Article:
Agent Coulson and S.H.I.E.L.D. show up throughout Thor, and every scene they appear in features a ZDX, MDX, or both. When we first see them they’re seizing research from Natalie Portman’s character, while at least two black MDXs are parked outside. The next time they show up is about halfway through the movie, when Thor attempts to take back his hammer from one of their outposts. In establishing shots of the scene both MDX and ZDX models are present at the S.H.I.E.L.D. base, though they can only be spotted by a keen eye. The last we see of S.H.I.E.L.D. (in Thor) is during the climax of the movie, when Loki sends the Destroyer to kill Thor. They’re on the scene when the giant magic robot arrives, and after trying to reason with it, it uses a massive death-beam to completely obliterate every Acura that’s been shown through the entire movie. Six MDXs and one ZDX are destroyed in that scene, and Coulson isn’t seen again until The Avengers.
Captain America: The First Avenger
Captain America has only one scene with Acuras on screen, and it’s even more brief than the preview from the end of Iron Man 2. When Captain America wakes up in the present day, he immediately panics and runs outside, directly into time square. Just then, five black MDXs surround him, and Samuel L Jackson’s character shows up to explain the situation to him. It’s more a prelude to Avengers than it is an ending to Captain America, but I’m not here to review movies.
Out of every Marvel movie, The Avengers has the widest variety of different Acura models present, even one that was never made available to the public. Tony Stark drives a concept NSX design, made specifically for the movie. While the outside looks as modern as something you’d expect Iron Man to drive, it was actually built around a 1991 NSX with 252,000 miles on it. MDXs are still used as a part of S.H.I.E.L.D.’s fleet, though they’re joined by Acura TLs this time instead of ZDXs. Both vehicles have custom S.H.I.E.L.D. paint jobs and are outfitted with police-style bash bars and flashing amber lights. A lot of them are destroyed in the opening minutes of the film, but more are still seen later on as well. Civilian MDX and RDX models can also be seen among the wreckage during the movie’s climax, but so can a 2000 Saturn, so that’s probably of less note.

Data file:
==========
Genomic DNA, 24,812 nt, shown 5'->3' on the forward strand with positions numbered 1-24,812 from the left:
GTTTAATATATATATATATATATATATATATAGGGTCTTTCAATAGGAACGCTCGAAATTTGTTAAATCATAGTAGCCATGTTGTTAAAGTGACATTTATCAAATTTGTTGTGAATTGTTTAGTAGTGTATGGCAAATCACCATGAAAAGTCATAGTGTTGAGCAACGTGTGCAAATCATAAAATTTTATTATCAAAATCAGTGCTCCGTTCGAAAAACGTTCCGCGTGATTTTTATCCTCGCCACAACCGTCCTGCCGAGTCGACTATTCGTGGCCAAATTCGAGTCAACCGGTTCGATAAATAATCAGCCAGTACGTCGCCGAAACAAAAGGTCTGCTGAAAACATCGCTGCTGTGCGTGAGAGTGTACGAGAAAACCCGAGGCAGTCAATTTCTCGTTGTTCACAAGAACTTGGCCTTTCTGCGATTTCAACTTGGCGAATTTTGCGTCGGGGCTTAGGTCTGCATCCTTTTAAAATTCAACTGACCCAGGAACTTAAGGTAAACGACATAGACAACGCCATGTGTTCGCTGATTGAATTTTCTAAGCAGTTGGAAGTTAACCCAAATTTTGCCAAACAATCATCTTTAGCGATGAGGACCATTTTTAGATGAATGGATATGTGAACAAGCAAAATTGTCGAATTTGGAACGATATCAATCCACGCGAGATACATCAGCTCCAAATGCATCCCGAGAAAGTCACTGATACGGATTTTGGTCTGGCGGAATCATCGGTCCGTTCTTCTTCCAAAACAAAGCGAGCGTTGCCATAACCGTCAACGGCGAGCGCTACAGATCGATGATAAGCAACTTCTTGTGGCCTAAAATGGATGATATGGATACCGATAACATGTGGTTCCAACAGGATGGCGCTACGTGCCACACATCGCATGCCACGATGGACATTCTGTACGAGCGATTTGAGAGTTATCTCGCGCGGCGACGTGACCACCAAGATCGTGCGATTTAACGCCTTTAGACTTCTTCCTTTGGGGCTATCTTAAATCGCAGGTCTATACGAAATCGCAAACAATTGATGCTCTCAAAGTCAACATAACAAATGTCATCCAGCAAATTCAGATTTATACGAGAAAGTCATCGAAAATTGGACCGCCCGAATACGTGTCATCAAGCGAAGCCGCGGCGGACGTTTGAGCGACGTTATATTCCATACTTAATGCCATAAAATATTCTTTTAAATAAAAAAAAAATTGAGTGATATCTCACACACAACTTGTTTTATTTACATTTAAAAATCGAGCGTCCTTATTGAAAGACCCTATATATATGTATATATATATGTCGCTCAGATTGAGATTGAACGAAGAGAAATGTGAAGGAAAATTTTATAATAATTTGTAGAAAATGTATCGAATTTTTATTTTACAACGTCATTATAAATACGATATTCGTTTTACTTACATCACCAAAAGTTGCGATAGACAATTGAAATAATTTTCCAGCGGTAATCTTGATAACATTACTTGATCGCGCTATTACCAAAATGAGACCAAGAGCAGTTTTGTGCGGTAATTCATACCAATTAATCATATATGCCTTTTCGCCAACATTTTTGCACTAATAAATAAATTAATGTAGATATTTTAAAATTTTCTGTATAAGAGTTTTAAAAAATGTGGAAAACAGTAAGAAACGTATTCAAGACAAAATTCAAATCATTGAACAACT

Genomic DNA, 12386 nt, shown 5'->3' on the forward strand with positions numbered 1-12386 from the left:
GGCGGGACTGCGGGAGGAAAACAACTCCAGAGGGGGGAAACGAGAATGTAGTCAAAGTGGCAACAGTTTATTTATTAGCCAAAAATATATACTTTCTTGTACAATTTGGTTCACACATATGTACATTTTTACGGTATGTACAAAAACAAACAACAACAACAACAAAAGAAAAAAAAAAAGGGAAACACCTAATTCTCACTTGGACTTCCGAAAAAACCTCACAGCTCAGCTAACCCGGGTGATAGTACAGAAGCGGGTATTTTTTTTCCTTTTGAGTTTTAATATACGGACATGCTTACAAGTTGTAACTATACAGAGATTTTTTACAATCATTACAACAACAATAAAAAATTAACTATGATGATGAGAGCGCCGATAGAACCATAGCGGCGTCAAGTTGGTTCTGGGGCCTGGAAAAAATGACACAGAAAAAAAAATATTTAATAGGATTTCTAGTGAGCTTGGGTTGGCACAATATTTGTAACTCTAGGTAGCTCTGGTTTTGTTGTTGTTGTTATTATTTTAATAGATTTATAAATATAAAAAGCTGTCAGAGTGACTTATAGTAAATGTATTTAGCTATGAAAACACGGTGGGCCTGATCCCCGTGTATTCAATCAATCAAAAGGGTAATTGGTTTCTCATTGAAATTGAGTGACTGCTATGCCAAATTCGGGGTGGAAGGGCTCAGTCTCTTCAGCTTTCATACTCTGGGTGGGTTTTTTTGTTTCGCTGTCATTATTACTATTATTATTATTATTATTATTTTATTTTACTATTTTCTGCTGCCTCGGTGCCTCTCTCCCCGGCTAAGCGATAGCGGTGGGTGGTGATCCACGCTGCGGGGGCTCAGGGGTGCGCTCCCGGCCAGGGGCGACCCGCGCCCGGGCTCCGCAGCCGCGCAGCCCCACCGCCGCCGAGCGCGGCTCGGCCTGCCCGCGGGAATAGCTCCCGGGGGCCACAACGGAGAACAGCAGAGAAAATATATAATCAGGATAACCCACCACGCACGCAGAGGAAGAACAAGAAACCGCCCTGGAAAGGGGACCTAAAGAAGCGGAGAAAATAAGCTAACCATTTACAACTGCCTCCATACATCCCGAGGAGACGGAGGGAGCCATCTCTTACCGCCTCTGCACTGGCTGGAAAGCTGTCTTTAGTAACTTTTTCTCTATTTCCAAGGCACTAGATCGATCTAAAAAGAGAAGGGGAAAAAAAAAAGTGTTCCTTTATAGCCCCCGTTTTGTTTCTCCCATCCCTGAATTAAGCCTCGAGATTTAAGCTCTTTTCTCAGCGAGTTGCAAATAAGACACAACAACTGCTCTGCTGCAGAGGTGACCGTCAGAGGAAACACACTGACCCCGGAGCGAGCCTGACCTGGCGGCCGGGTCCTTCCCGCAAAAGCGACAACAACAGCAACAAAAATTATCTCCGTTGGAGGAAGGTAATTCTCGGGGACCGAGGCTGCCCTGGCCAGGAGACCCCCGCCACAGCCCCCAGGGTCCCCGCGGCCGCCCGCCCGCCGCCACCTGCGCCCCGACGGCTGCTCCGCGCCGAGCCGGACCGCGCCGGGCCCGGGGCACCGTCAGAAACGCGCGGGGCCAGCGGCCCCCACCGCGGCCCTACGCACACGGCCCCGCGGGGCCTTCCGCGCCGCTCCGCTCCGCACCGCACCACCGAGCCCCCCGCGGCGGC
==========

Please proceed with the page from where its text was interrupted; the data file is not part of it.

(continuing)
Agents of S.H.I.E.L.D.
Agents of S.H.I.E.L.D. follows Coulson and his team as they take on various villains and anomalies, and for a good portion of season one, they use the same MDX designs from The Avengers. By the end of the second Captain America movie S.H.I.E.L.D. is dissolved, but the TV show’s team continues, only without the financial backing or support from world governments. With no money and no giant high-tech headquarters, the characters don’t have access to the same luxuries they once did, and so moving forward S.H.I.E.L.D. is deprived of Acuras.
Acura – More Than Just Product Placement
I enjoy the idea of real companies being involved in fictional worlds. While sometimes product placement can feel obnoxious or overt, there are definitely times when it can be organic and fun as well. Car companies have a unique advantage over other industries in this area, of course, because the presence of a car is often required to further a narrative. When a product is used to effect a movie’s plot, it’s appearance in the story is justified; it becomes more than just a brand name in the background of certain shots. This means that just about any car brand can be naturally placed into a majority of modern stories without the viewer feeling assaulted by ads. Most of the time, having a specific car in the background of a movie isn’t worthy of much note, but the choice to have Acura named the official brand of a clandestine government agency specializing in the impossible is by far the most entertaining marketing decision that I’ve ever seen.